Since taste and smell are closely linked, a good sniff is critical in assessing a glass of wine.

When it's finally time to take a sip, keep in mind the acronym "FEW": Fruit, Earth and Wood. It is a helpful way to think through the flavors that you may be tasting. 

Fruit flavors may include citric, stone, tropical or orchard fruits. Earth flavors can be organic (e.g. mossy) or inorganic (e.g. metallic). The Wood category of flavors, which is dominant in barrel-fermented products, also includes flavors like oak, baking spices and even coffee & chocolate.


Finally... the tasting!

1. Chateau Pajzos Puttonyos Tokaji

Origin: Tokaji, Hungary
Vintage: 2010
Alcohol Content: 11.5%
Average Retail Price: $25
Sensory Analysis
  • Extremely light color suggests a younger age. 
  • Thin / non-viscous body indicates low sugar and/or alcohol content.
  • Smell is sweet and floral, like Honey.
  • Tastes is of Honey (confirms smell), Apricot and Chamomile Tea. Earth notes include Slate.


Chateau Pajzos Puttonyos Dessert Wine

Chateau Pajzos Puttonyos Dessert Wine

Tasting Sheet Notes for Chateau Pajzos Puttonyos Dessert Wine


2. Lustau Pedro Ximenez San Emilio

Origin: Andalucia, Spain
Vintage: NV
Alcohol Content: 17.0%
Average Retail Price: $28
Sensory Analysis:
  • Dark brown color.
  • Very thick and viscous, like a syrup.
  • Strong smell of Maple, Raisins and Coffee.
  • Taste is of Figs and Dates. The syrupy consistency coats the mouth. The higher alcohol content leaves a light burning sensation.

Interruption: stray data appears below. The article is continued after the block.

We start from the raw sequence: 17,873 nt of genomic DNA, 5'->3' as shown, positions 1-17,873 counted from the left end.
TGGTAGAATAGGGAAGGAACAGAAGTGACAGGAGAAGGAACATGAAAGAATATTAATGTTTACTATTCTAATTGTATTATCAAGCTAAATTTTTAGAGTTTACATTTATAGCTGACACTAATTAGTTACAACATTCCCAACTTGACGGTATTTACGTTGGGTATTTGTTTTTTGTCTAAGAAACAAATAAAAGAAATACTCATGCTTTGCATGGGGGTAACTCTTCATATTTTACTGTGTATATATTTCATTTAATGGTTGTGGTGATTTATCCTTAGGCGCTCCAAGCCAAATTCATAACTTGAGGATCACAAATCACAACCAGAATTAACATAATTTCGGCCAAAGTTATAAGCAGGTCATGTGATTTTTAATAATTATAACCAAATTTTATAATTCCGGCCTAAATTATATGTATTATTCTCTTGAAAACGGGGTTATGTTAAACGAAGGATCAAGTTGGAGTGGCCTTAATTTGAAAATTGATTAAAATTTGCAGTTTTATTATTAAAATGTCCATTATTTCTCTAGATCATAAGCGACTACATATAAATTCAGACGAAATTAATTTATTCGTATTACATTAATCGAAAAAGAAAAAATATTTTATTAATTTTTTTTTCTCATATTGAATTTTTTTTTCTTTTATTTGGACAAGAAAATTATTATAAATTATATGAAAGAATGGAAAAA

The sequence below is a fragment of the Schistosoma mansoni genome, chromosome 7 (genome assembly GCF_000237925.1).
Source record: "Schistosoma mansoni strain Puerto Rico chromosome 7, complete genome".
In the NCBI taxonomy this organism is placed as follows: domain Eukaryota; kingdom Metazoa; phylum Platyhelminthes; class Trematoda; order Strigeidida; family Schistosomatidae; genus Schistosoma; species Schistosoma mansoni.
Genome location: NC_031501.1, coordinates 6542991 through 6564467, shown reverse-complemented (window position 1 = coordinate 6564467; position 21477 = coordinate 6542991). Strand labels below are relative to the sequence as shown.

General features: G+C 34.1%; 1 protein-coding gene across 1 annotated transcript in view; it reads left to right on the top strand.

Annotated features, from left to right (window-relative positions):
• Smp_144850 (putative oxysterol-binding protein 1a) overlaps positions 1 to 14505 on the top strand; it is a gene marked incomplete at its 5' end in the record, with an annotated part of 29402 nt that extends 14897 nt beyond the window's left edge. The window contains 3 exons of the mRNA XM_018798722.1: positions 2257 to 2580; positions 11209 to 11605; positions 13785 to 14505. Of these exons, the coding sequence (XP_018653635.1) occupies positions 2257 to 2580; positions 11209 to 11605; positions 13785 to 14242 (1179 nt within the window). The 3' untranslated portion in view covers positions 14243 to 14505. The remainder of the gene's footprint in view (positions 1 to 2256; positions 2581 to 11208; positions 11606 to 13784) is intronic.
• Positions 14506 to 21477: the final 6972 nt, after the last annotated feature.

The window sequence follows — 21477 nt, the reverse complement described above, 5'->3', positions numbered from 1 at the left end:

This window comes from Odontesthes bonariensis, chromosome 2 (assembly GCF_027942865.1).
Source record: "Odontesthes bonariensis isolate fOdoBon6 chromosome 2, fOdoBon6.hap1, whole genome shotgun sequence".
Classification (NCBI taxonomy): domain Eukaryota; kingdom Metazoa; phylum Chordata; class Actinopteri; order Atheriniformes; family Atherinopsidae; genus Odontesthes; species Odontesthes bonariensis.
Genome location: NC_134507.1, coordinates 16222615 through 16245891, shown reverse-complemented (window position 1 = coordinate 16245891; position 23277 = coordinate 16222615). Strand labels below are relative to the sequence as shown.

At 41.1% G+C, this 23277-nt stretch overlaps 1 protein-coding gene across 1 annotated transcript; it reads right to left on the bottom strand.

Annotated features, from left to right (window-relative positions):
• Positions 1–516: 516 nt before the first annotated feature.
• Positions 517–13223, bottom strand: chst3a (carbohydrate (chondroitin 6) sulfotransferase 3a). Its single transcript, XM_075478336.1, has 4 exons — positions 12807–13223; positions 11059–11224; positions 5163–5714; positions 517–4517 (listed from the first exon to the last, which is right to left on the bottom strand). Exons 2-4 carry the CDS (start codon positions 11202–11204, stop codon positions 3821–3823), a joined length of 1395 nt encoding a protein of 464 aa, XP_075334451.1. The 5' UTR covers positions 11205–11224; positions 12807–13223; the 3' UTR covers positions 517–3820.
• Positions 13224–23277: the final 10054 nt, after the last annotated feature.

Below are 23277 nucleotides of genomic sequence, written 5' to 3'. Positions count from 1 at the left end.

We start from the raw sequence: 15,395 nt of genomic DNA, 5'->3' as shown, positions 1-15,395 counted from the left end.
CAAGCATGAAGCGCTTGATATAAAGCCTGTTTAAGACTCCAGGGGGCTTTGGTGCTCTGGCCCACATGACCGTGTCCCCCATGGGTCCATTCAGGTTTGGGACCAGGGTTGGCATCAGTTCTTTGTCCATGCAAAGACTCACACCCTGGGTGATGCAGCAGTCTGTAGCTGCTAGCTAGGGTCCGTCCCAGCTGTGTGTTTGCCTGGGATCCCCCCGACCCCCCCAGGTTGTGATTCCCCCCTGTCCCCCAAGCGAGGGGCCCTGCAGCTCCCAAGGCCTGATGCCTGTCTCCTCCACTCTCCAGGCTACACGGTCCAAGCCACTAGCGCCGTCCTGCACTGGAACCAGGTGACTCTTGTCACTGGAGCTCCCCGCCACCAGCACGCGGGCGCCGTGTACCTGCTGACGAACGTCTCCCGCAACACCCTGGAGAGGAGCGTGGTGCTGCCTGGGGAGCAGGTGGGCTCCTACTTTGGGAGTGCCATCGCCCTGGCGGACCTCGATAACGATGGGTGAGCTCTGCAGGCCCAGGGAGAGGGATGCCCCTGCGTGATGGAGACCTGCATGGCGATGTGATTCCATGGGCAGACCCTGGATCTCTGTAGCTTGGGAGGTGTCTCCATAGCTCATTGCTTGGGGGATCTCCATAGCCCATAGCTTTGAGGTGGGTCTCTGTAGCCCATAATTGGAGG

Lustau Pedro Ximenez San Emilio Dessert Wine

3. Broadbent 5-Year Reserve Madeira

Origin: Portugal
Vintage: NV
Alcohol Content: 19.0%
Average Retail Price: $25
Sensory Analysis:
  • Lighter brown color with greenish hues at the edge.
  • Thinner body which, given higher reported alcohol content, indicates lower amounts of residual sugar.
  • Wood flavors, including Cloves, dominate.


Broadbent 5-Year Reserve Madeira Dessert Wine


4. Dow's 10-Year Tawny Port

Origin: Portugal
Vintage: NV
Alcohol Content: 20.0%
Average Retail Price: $30
Sensory Analysis:
  • Reddish-brown color. 
  • Moderate viscosity. 
  • Flavors of Chocolate and Coffee, as well as a residual bitterness. High Tannin content leaves mouth feeling sticky and dry.


Dow's 10-Year Tawny Port Dessert Wine



    - Restaurant Day -



    That's seven Waffle Sundaes!

    Just one last session to prepare for "Restaurant Day", when the class will present 50 diners with a full menu of original, plated desserts. The final menu, which is inspired by "Americana Classics", is ready to go. No time to make major changes now! 
    Now, it's all about execution.

    Photos of all of the final plates will come next week!



    The Menu:


    Pre-Dessert: Raspberry Prosecco Sorbet

    Main Desserts:
    • Pate a Choux Waffle Sundae
    • Brown Butter Apple Pie Cheesecake
    • Chocolate Budino
    • Coconut Cream Pie
    • Frozen Lemon Meringue
    • Strawberry Rhubarb Rice Pudding

    Petits Fours:
    • Mini S'mores
    • Buttered Popcorn Macaron
    • Cherry Pie Tartletts

    Take Home: Rosemary Pine Nut CrackerJacks


    Cooling Fresh Strawberry Fruit Puree for the Pate a Choux Waffle Whipped Cream

    Strawberry Whipped Cream for the Pate a Choux Waffle Sundae

    Fresh Cut Bacon to be Candied

    Candying Bacon with Maple Syrup

    Vacherin Meringue Shell

    Fresh Squeeze Limes for Lime Sherbet

    Toasted Coconut for the Coconut Cream Pie Infusion


    Next - Session 114: Restaurant Day (Evaluation)


    Previous - Session 112: Cheese and Restaurant Day Preparation


    Take a look at the full syllabus




    Questions? Comments? Send me an email or leave a comment.